What’s too often overlooked? “Probably air filters,” says Bussler. “Most engines today incorporate heavy-duty air filters that perform well over a long period of time. But, despite the longevity, filters still need to be checked regularly and replaced when they’re worn in order to maximize engine performance.”
Like Stasny, Bussler is optimistic about the pace of innovation. And he expects it to be sustained or accelerated.
“In the short term, advancements in technology will continue to enhance fuel efficiency while delivering a better overall experience to end users,” says Bussler. “Engine manufacturers will continue to focus on ways to help commercial users save time and money. It’s all about delivering the best overall value to today’s professionals who are looking for dependable, reliable, high-performing products.”
The DOE enforces compliance for both energy and water conservation standards that have been established for commercial and industrial equipment (and certain consumer products). DOE has published its certification, compliance, and enforcement regulations in the Code of Federal Regulations (CFR) at 10 CFR 429. In the electronic version of the CFR (e-CFR), there are daily updates.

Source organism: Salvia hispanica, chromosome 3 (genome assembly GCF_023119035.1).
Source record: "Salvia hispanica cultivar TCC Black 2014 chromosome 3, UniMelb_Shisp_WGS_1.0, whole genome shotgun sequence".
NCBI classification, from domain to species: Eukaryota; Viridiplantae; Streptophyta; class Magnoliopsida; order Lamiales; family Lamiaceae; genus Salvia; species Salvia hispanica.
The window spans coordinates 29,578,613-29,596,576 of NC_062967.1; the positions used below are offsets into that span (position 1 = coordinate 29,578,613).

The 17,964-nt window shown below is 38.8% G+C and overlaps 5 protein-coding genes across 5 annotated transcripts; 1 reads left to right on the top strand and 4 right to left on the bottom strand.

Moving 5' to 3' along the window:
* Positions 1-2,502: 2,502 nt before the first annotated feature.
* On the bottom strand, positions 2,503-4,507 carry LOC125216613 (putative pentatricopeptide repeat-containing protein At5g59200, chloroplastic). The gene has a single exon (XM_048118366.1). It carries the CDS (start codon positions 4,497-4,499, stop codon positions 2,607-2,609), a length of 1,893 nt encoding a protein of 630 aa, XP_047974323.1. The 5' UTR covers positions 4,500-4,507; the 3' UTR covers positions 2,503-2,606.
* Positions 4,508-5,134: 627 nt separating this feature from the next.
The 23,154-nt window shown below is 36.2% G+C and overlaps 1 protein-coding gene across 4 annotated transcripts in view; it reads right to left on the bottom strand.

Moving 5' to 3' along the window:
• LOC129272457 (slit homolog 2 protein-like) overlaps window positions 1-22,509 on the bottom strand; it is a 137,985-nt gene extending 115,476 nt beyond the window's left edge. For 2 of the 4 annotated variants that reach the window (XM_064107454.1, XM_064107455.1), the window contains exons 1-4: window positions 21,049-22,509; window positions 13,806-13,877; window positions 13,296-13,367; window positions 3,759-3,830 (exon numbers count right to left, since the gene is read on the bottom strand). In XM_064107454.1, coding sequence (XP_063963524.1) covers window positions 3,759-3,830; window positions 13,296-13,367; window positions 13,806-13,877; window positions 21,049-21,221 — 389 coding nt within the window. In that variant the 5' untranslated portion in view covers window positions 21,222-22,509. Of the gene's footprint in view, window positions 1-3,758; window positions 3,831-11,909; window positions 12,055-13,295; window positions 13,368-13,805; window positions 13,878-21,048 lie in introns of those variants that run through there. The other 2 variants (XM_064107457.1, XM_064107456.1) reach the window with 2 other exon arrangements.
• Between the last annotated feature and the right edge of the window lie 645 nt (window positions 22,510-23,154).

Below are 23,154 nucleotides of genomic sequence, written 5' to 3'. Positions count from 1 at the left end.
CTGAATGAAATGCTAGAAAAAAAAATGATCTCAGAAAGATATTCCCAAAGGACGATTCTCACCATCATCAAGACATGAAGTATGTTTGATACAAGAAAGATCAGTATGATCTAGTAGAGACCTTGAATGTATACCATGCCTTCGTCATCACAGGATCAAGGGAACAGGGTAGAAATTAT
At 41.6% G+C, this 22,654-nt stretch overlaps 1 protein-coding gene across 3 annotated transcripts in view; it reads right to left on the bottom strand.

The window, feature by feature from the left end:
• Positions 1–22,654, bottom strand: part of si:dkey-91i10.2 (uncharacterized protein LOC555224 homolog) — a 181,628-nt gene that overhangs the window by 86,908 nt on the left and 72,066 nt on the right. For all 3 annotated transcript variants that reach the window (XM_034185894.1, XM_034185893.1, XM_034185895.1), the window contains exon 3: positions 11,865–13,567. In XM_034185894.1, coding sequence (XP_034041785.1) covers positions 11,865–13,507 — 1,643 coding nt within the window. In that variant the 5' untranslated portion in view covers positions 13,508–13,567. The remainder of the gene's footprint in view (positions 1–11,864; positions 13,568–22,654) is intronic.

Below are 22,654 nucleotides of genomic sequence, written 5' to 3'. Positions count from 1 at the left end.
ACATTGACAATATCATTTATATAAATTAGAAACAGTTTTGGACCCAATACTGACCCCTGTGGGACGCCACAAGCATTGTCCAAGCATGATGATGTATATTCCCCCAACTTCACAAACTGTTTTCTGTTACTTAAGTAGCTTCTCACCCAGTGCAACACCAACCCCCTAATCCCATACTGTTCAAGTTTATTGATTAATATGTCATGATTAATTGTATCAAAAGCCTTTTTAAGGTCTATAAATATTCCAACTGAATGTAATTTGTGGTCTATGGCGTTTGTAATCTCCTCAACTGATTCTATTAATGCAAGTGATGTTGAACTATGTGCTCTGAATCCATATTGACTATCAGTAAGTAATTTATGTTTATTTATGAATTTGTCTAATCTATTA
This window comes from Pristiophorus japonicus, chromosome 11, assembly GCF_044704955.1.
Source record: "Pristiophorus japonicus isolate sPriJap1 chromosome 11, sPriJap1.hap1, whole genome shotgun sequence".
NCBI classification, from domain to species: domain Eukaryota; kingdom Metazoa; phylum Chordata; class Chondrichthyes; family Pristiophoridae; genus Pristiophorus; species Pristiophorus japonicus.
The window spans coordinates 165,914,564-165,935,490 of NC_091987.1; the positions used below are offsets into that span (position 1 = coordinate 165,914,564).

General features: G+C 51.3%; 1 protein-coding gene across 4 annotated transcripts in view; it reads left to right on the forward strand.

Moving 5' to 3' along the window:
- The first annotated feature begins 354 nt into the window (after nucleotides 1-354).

Manufacturers must follow DOE guidance in establishing certified ratings for equipment. The ratings must be based on DOE test procedures, which in turn derive from a sample of units of a given basic model. Manufacturers must also use the statistical sampling plans prescribed by DOE. Finally, they must submit required certification reports to DOE and maintain records that support the reports.
DOE regulations can seem daunting, but they are not stopping manufacturers from continuing to do what they do best. That’s because manufacturers share the societal goal of efficient use of energy.